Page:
Saturday, August 1, 2020

Movie with Abe: Out Stealing Horses

Out Stealing Horses
Directed by Hans Petter Moland
Released August 7, 2020 (VOD)

Formative moments in a person’s childhood often don’t resonate as quite so significant until much later in that person’s life when all of their effects and consequences can be more clearly seen and analyzed. It’s a frequent cinematic device to begin a story with a lonesome adult character reflecting back upon how they have reached the space they inhabit at that moment in time, with long-suppressed memories and notions bubbling to the surface as the result of a catalytic conversation or reunion, ready to lend even more meaning to that which set them on this particular path.

In 1999, Trond (Stellan Skarsgård) moves to a quiet country home in Norway. When he meets his neighbor (Bjørn Floberg), he is surprised to recognize him as Lars, a childhood friend he hasn’t seen for years. As the two begin spending more time together, Trond begins to remember the events that, half a century earlier, left a permanent mark on him. As he tries to move forward with his life, Trond is unable to escape the haunting experiences that come flooding back to him, buried for many years under other more pleasant thoughts yet still inescapably influential.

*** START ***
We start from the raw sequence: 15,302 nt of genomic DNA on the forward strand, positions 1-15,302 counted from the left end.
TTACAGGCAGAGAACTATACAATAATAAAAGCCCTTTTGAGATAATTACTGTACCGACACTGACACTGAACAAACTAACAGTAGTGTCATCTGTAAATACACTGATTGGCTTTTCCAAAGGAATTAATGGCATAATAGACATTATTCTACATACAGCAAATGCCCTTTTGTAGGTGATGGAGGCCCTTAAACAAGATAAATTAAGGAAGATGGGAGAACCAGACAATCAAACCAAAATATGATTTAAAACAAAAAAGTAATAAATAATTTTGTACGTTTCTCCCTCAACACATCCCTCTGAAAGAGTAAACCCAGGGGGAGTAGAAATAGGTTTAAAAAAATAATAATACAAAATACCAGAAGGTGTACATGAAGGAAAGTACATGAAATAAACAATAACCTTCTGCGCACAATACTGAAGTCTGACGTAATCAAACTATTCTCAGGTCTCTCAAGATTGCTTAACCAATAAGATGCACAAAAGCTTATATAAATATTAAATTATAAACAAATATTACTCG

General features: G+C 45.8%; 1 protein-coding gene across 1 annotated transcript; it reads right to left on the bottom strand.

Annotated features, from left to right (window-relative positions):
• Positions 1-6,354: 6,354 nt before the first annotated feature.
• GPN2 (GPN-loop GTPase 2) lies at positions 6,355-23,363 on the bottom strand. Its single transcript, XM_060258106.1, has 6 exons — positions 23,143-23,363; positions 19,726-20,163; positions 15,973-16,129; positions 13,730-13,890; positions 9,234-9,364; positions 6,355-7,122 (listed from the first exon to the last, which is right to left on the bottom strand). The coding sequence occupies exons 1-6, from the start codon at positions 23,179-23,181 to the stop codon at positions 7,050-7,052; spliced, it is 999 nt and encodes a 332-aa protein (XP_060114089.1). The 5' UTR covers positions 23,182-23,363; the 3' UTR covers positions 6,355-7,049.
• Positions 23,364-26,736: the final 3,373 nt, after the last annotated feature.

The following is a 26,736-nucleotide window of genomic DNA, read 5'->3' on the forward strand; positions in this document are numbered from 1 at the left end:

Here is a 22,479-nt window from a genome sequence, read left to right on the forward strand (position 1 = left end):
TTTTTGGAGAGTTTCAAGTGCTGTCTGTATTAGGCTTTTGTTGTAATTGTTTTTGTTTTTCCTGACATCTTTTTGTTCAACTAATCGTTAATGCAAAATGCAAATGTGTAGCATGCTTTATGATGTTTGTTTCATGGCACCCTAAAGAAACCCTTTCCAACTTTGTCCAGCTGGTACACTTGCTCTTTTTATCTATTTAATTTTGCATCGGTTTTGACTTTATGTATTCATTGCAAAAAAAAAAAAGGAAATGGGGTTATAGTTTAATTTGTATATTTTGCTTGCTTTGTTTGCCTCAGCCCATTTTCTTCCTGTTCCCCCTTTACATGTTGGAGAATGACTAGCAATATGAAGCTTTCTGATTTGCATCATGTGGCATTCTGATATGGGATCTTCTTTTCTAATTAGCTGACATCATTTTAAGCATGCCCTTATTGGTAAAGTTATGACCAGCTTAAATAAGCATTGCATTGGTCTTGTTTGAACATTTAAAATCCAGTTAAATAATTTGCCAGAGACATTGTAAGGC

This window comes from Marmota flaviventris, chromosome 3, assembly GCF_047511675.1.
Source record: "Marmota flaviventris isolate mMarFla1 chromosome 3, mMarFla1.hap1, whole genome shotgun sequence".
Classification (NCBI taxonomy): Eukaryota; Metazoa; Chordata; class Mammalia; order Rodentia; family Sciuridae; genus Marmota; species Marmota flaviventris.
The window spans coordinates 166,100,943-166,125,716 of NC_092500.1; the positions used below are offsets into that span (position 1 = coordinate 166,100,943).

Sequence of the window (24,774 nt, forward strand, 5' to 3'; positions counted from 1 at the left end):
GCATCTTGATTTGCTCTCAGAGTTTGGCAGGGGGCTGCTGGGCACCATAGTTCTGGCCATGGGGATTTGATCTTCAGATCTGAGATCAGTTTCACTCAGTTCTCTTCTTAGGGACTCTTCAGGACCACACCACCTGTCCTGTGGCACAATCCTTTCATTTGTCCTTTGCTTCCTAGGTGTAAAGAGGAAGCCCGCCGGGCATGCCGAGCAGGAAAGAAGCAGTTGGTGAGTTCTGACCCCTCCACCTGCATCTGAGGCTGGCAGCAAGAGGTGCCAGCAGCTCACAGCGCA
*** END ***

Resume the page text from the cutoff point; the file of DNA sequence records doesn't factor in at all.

This is a film that slowly unfurls its mystery, finding Trond living in isolation and surrounded by the overwhelming white of snow. The flashbacks to his younger years are more vibrant, filled with people who bring out a certain energy in him. The two time periods seem so different not only because of the technology featured, but also because of the mindset with which Trond approaches the world. What takes place between those scenes long ago and the present charts a melancholy and often tragic path, one that guides the film’s tone, which is far from optimistic.

Skarsgård is a recognizable international presence, most recently seen on HBO in “Chernobyl.” He commands a certain subtle gravitas when seen on screen, and he’s supported well by a cast that portrays the younger characters and the adults in their lives. This film, which was Norway’s submission for the Best International Feature Oscar last year, is haunting in its look at a lost life that could have been, but any true sense of urgency is lost in this presentation, which plays out as if in slow motion. It’s an intense and powerful story enhanced by the performances within it, but it doesn’t feel as rich or rewarding as other recent foreign films that begin from similarly nostalgic points of mystery.


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